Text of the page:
Revenge: Our Dad The Nazi Killer is an observational feature length murder mystery documentary. When three Melbourne brothers, Jack, Jon and Sam, stumble on a family secret they become obsessed with uncovering the truth.
Their father Boris, a Partisan and Holocaust survivor and WW11partisan, allegedly went from Melbourne where he had settled after the war, to Sydney in the 1950s to undertake a revenge killing against a Nazi. As the brothers delve into the past the evidence quickly builds, and they are confronted with some uncomfortable truths about their father. The investigation unexpectedly unearths a web of Nazi networks, covert Jewish vigilante groups, and multiple cases of Nazis who mysteriously died or disappeared in post-WWII Australia.
All of this occurs in the context of Cold War intrigue and covers ups at the highest level of government. As the shocking truth is revealed REVENGE becomes a timeless story about living with trauma, the strength of family ties, and the challenge of “moving on”. As the brothers grapple with their new and deepening understanding of their father, viewers are left with a powerful question about the morality of revenge.
With the documentary hitting select cinemas on December 7, courtesy of Bonsai Films, Nick L’Barrow sat down with director Danny Ben-Moshe to discuss how Boris’ story came to Danny, using a private investigator, and the moral conflicts of Boris’ actions.
Nick: Danny, it’s a pleasure to chat with you today. I watched this documentary last night and I found it truly riveting! How did the story of Boris first come to you?
Danny Ben-Moshe: Well, I often get asked how I find these stories, and I always explain that I don’t find them… they find me! And this was true in the case of Boris’ story and what ultimately became this Revenge documentary.
It was about 5 years ago, and it was Christmas Day. Not a big day for me because I’m Jewish. So, a regular day if you like. But it’s Australia, its summer, so we were down at the beach house. I was just reading a book and we had some friends over before heading to someone else’s barbeque. And they asked if I wanted to go along, and I really didn’t want to go along. One reason was because I was content just lying on the couch reading my book! And the other was because as a filmmaker, you kind of get into these situations where people say, “what have you done?” And then they start to pitch you films, and you politely have to explain that these are probably films that aren’t going to get made. And then you have the same conversation 1000 times.
Anyhow, as a social concession, I agreed to go along for an hour to this barbeque, which happened to be hosted by Jack, Boris’ son. And inevitably my fears were realised when the conversation began of, “what do you do?” And I’d recently made a documentary for SBS called Strictly Jewish, so I mentioned that, and a voice pipes up and says, “Hey! My car was in that film!” And there was a shot in that film of Jack’s car! Just coincidentally!
About a week later I got a phone call, and it was from Jack. And he says, “Hello, we met at the barbeque” And I think I’m going to get a film pitch. But he goes, “Listen, I’m a doctor, and I’ve got this story I want to research about my dad. You’re a filmmaker, so obviously you do research. Can I hire you to do research for me?” He wasn’t pitching me a film at all. I explained that I’m not a researcher for hire but tell me what the story is, and I’ll see if I can think of someone suitable. He then told me about how his dad passed away a few years before and he was sitting around with his older siblings and older cousin, and just started talking about this time their Dad, who was a Holocaust survivor, went to Sydney to undertake a revenge killing against a Nazi war criminal.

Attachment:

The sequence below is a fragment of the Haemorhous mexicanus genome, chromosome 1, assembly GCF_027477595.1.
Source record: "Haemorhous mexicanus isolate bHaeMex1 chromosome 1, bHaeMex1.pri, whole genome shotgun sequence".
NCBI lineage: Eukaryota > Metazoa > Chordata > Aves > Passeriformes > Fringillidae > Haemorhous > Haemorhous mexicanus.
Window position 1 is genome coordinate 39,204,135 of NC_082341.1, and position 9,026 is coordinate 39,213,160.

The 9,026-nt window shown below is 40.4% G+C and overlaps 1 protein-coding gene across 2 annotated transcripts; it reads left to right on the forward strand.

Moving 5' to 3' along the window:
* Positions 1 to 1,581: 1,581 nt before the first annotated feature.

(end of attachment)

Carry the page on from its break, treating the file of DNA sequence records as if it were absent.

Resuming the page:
And I was like, “What?!” I asked if we could meet, and yeah, long story short I said to him that this would make a great documentary. And now five years later, hopefully it is!
Nick: I genuinely think it is! And I think one of the most interesting aspects about the documentary is that even though it’s a story about Boris, there is also this substory about the three brothers, and their relationship and inner conflicts about whether they actually want to find out whether their father did these killings. Was that element of the story something you anticipated would naturally unfold while you were making this film?
Danny Ben-Moshe: Not really. Although, very early on in my filmmaking career I attended a masterclass and the presenter said, “Before you start production, write your film treatment as tightly as possible. And then on day one, as soon as you turn your camera on, rip it up and let the story lead you.”
The challenge with this film is that it led us in so many directions and so many places. And then from a storytelling point of view, it was a matter of how we keep it all balanced. How do we keep the focus on Boris. And we spent a lot of time as a production team, and in the edit suite, trying to get that balance right because there was this human personal journey of course, which wasn’t the one we set out to tell. We set out to tell Boris’ story. But inevitably, it kind of grew and telling Boris’ story led to the manifestation of all these other plot line.
Nick: How much footage of Boris did you have access to? It was so interesting seeing the mixture of home video footage and the archival footage from the Holocaust Museum.